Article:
The fear of needles is one phobia that doesn't seem particularly irrational — shots hurt! Phobics and those with low pain thresholds might be pleased to know that those shots are getting pretty close to being pain-free, reports Popular Science.
A study presented at this year's annual meeting of the American Society of Anesthesiologists looked at ways to decrease needle pain in a small sample of 21 people. By adding vibration, pressure, or changes to the temperature, the researchers were able to make the injections hurt less. Although each of these changes was significantly better than nothing, none was markedly better than any other at reducing the pain caused by needle pokes.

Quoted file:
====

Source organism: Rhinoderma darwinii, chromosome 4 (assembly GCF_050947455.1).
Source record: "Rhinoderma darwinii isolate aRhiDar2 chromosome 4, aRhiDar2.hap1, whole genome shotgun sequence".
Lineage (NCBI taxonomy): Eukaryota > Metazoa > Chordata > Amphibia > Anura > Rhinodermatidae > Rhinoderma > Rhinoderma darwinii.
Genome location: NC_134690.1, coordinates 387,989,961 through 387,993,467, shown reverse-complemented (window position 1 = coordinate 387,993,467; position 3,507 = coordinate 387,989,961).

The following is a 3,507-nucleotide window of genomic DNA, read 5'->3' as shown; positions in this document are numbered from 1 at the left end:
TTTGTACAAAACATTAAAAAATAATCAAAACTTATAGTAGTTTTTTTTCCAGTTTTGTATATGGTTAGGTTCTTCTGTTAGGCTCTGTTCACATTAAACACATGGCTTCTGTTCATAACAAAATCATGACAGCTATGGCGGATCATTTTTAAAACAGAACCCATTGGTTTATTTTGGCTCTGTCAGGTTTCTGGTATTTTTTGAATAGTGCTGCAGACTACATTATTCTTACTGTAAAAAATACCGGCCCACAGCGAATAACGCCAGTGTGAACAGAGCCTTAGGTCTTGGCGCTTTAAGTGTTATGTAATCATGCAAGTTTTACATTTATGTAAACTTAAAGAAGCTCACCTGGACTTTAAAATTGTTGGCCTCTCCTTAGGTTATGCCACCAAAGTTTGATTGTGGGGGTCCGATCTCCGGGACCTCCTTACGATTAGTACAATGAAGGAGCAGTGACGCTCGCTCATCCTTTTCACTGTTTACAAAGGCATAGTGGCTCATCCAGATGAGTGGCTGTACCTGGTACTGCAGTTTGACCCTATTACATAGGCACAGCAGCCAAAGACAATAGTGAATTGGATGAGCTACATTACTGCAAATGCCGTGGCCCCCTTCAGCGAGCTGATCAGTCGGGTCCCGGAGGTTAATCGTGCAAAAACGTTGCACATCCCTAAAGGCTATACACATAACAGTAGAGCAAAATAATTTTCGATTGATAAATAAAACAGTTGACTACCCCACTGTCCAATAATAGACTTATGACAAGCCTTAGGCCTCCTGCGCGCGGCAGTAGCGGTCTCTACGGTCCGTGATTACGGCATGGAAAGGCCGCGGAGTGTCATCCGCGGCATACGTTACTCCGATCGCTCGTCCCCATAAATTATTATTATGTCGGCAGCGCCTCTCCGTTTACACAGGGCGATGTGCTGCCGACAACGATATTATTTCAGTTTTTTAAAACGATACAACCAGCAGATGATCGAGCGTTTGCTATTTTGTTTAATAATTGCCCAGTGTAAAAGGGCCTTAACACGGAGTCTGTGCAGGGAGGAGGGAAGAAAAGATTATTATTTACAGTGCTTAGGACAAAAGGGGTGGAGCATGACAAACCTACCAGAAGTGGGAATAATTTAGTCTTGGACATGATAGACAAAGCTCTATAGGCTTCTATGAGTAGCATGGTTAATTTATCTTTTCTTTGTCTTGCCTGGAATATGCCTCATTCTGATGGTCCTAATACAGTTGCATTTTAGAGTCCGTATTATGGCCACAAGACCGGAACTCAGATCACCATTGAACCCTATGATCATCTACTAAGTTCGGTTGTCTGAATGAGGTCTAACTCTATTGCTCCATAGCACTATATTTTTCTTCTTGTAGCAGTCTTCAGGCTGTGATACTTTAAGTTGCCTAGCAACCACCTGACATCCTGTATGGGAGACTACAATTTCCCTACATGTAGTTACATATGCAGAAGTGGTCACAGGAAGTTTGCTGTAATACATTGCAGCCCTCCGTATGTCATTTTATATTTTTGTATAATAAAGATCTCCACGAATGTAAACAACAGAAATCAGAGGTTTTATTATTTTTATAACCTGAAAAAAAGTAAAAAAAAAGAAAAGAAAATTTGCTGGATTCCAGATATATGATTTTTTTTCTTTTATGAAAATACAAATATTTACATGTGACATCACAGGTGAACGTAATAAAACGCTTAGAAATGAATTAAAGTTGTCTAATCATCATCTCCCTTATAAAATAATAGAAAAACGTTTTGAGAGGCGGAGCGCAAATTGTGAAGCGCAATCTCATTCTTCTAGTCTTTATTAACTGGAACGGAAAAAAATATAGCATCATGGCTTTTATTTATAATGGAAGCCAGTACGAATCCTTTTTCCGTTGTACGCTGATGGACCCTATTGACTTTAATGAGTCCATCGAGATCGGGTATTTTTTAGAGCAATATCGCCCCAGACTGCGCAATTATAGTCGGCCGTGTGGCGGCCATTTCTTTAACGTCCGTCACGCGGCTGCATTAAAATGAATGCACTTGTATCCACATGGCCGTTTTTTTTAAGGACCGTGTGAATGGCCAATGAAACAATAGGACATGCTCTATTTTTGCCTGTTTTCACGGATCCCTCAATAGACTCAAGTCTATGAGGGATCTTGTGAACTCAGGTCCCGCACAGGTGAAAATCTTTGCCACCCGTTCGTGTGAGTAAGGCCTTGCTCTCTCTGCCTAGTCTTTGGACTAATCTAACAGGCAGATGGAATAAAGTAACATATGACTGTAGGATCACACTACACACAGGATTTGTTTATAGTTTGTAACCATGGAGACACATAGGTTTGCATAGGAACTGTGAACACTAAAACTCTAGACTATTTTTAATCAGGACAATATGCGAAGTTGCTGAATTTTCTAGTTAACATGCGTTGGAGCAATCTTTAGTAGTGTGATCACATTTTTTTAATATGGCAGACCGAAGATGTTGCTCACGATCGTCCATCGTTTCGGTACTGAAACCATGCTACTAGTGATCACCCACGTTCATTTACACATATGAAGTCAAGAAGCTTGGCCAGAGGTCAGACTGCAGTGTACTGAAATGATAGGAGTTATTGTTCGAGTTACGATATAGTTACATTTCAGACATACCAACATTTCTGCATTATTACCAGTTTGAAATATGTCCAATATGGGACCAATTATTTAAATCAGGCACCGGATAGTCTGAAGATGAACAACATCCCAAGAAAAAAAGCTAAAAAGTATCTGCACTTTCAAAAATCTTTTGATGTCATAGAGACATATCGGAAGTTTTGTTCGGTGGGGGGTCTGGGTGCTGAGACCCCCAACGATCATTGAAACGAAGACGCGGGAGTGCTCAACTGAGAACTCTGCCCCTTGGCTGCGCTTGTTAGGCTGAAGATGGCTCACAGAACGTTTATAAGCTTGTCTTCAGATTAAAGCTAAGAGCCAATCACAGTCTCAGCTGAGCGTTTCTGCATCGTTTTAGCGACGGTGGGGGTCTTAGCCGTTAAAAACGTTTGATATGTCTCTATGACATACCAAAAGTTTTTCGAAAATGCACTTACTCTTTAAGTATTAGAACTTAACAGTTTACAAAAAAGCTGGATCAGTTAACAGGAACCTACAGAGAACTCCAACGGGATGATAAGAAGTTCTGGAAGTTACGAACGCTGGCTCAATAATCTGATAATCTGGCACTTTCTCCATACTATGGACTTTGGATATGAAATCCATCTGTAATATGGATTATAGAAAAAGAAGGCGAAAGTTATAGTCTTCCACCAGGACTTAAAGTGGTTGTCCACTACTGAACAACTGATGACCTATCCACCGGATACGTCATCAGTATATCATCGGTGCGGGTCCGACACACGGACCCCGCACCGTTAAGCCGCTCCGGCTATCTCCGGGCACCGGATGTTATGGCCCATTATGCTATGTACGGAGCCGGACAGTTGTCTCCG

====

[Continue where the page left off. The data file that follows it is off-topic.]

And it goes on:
According to the gate control theory of pain, signals heading toward the brain have to pass through "nerve gates" along the spinal cord. When there's actually a painful situation associated with the signal (such as, you know, being pricked with a needle), the gates open, the signal passes through easily, and we feel the pain as more intense. But, under normal circumstances, those physical sensations don't cause pain, meaning the gates remain closed. So, by following up a painful stimulus with a non-painful, but still physical one (such as rubbing your elbow after you bang it on something), the gates can be closed and the feeling of pain lessened. In this study, it's suggested that adding the extra element of vibration, for instance, reduces pain and makes the possibility of pain-free shots that much closer to reality.